Friends,

     We, too, Mr. Eliot,  did our best to "purify the language of the 
tribe."   And, more likely than not, we should try again.
We would be in good company.   E'en so, we enjoy hearing again that 
"Fears of Language decline seem to be a human
universal."   Thanks to Miriam Margolyes and Herb Moscovitz, we have the 
following lively review of the evidence:
  (Patrick McCarthy, professor emeritus UCSB; editor, Dickns-l )
>
> Johnson: Language anxieties Feb 12 2015 | The Economist online
>
> Johnson: Language anxieties
>
> THE English language, we all know, is in decline. The average 
> schoolchild can hardly write, one author has recently warned. Well, 
> not that recently perhaps. It was William Langland, author of "Piers 
> Plowman", who wrote that “There is not a single modern schoolboy who 
> can compose verses or write a decent letter.” He died in 1386.
>
> English has been getting worse ever since. In 1387, Ranulph Higden, a 
> Benedictine monk and historian, found the culprit 
> <http://languagelog.ldc.upenn.edu/nll/?p=17666> in language mixing: 
> “By commiyxtion and mellyng, furst wiþ Danes and afterward wiþ 
> Normans, in menye þe contray longage ys apeyred and som useþ strange 
> wlaffyng chyteryng, harryng, and garryng grisbyttyng.” That is to say 
> (in case your Middle English is rusty) that English speakers had taken 
> to “strange, articulate utterance, chattering, snarling and harsh 
> teeth-gnashing”, bad habits he put down to the mixing together of 
> Anglo-Saxons, Vikings and Norman French.
>
> The wailing throughout the history of the language, by people 
> convinced that the end is nigh, can be a bit exhausting over a full 
> survey. But it holds a lesson: language is not constant. Change is—and 
> anxiety about change is constant too. In 1577 Richard Stanihurst 
> praised <http://languagehat.com/peevery-1577-edition/> the English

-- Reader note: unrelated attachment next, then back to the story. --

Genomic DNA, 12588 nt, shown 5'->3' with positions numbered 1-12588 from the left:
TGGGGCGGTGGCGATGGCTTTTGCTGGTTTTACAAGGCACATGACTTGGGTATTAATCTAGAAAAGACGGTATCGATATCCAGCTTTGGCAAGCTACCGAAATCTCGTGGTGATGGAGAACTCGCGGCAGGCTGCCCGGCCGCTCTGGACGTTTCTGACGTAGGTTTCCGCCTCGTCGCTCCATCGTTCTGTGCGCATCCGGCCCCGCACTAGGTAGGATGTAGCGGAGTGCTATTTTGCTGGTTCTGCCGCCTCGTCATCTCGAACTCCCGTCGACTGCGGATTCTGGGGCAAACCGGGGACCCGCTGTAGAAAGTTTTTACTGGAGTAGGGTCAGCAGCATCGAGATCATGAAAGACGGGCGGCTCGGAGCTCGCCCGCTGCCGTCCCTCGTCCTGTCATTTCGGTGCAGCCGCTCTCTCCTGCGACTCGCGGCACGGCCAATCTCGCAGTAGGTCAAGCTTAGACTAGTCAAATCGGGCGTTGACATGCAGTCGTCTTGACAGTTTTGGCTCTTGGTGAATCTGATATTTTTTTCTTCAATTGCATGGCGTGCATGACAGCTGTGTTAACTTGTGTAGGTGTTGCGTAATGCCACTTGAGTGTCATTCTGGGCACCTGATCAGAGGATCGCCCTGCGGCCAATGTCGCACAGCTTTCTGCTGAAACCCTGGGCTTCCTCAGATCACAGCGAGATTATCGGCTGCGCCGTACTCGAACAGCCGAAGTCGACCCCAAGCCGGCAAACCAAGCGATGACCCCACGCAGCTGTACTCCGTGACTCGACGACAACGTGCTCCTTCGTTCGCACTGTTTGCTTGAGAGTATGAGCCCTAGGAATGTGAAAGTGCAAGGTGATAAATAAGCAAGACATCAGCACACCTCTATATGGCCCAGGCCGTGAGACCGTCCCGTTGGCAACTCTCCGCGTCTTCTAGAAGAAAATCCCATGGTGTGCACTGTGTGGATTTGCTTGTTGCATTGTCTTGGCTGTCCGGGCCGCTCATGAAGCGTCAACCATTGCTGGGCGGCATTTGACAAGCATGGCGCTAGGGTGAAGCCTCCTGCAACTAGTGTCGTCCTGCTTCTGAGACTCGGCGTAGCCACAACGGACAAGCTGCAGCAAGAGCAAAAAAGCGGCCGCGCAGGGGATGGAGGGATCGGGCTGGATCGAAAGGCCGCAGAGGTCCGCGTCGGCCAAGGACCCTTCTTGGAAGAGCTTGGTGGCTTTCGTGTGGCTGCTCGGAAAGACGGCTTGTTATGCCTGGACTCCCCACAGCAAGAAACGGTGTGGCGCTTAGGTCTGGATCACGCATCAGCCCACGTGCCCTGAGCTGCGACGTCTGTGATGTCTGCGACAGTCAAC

> spoken by old English settlers in Ireland. Because of their distance 
> from the mother country, they had not been affected by “habits 
> redolent of disgusting newness”.
>
> A century later, in 1672, John Dryden, a poet and essayist, waxed 
> especially operatic on the decline of English—and not just schoolboys’ 
> English, but that of the greats:
>
> It is not their plots which I meant, principally, to tax; I was 
> speaking of their sense and language; and I dare almost challenge any 
> man to shew me a page together, which is correct in both. … [M]alice 
> and partiality set apart, let any man who understands English, read 
> diligently the works of Shakspeare and Fletcher; and I dare undertake 
> that he will find in every page either some solecism of speech, or 
> some notorious flaw in sense.
>
> Another half-century on, another great writer was at the decline game, 
> this time Jonathan Swift:
>
> our Language is extremely imperfect; that its daily Improvements are 
> by no means in proportion to its daily Corruptions; and the Pretenders 
> to polish and refine it, have chiefly multiplied Abuses and 
> Absurdities; and, that in many Instances, it offends against every 
> Part of Grammar.
>
> Swift’s only comfort was that French was declining nearly as rapidly 
> as English. (That didn’t stop him from proposing an English academy, 
> along the lines of the Académie Française, to stop the decline.)
>
> Anxiety sells, and so warnings about the state of the language 
> accelerated as dictionary- and grammar-book writers sought—and found—a 
> mass market. Samuel Johnson, who has given this column its name, hoped